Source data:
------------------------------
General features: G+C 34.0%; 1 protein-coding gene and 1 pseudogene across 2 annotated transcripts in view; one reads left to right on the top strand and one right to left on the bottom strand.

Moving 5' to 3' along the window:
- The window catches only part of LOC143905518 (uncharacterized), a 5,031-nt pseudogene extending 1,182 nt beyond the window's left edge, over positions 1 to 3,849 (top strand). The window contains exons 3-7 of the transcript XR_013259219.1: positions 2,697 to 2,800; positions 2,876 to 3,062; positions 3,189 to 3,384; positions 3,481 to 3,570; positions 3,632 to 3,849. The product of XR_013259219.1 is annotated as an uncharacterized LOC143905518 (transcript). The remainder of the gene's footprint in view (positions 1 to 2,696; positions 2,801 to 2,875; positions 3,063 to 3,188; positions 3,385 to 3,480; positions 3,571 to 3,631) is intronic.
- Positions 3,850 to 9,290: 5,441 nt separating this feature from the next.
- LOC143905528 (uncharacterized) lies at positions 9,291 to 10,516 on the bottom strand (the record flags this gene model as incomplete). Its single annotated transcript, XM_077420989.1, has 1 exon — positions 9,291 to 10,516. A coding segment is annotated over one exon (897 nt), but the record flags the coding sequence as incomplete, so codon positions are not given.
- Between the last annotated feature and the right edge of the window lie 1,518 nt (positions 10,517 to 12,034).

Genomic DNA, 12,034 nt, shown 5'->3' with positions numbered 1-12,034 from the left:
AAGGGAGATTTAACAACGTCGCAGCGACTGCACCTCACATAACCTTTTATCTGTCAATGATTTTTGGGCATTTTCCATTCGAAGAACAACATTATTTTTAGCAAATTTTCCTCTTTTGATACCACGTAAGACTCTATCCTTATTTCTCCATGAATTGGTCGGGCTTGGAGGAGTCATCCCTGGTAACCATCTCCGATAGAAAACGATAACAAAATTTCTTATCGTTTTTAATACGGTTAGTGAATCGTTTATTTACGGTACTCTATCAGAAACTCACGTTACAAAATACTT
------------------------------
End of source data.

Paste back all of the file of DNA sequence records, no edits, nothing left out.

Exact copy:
General features: G+C 34.0%; 1 protein-coding gene and 1 pseudogene across 2 annotated transcripts in view; one reads left to right on the top strand and one right to left on the bottom strand.

Moving 5' to 3' along the window:
- The window catches only part of LOC143905518 (uncharacterized), a 5,031-nt pseudogene extending 1,182 nt beyond the window's left edge, over positions 1 to 3,849 (top strand). The window contains exons 3-7 of the transcript XR_013259219.1: positions 2,697 to 2,800; positions 2,876 to 3,062; positions 3,189 to 3,384; positions 3,481 to 3,570; positions 3,632 to 3,849. The product of XR_013259219.1 is annotated as an uncharacterized LOC143905518 (transcript). The remainder of the gene's footprint in view (positions 1 to 2,696; positions 2,801 to 2,875; positions 3,063 to 3,188; positions 3,385 to 3,480; positions 3,571 to 3,631) is intronic.
- Positions 3,850 to 9,290: 5,441 nt separating this feature from the next.
- LOC143905528 (uncharacterized) lies at positions 9,291 to 10,516 on the bottom strand (the record flags this gene model as incomplete). Its single annotated transcript, XM_077420989.1, has 1 exon — positions 9,291 to 10,516. A coding segment is annotated over one exon (897 nt), but the record flags the coding sequence as incomplete, so codon positions are not given.
- Between the last annotated feature and the right edge of the window lie 1,518 nt (positions 10,517 to 12,034).

Genomic DNA, 12,034 nt, shown 5'->3' with positions numbered 1-12,034 from the left:
AAGGGAGATTTAACAACGTCGCAGCGACTGCACCTCACATAACCTTTTATCTGTCAATGATTTTTGGGCATTTTCCATTCGAAGAACAACATTATTTTTAGCAAATTTTCCTCTTTTGATACCACGTAAGACTCTATCCTTATTTCTCCATGAATTGGTCGGGCTTGGAGGAGTCATCCCTGGTAACCATCTCCGATAGAAAACGATAACAAAATTTCTTATCGTTTTTAATACGGTTAGTGAATCGTTTATTTACGGTACTCTATCAGAAACTCACGTTACAAAATACTT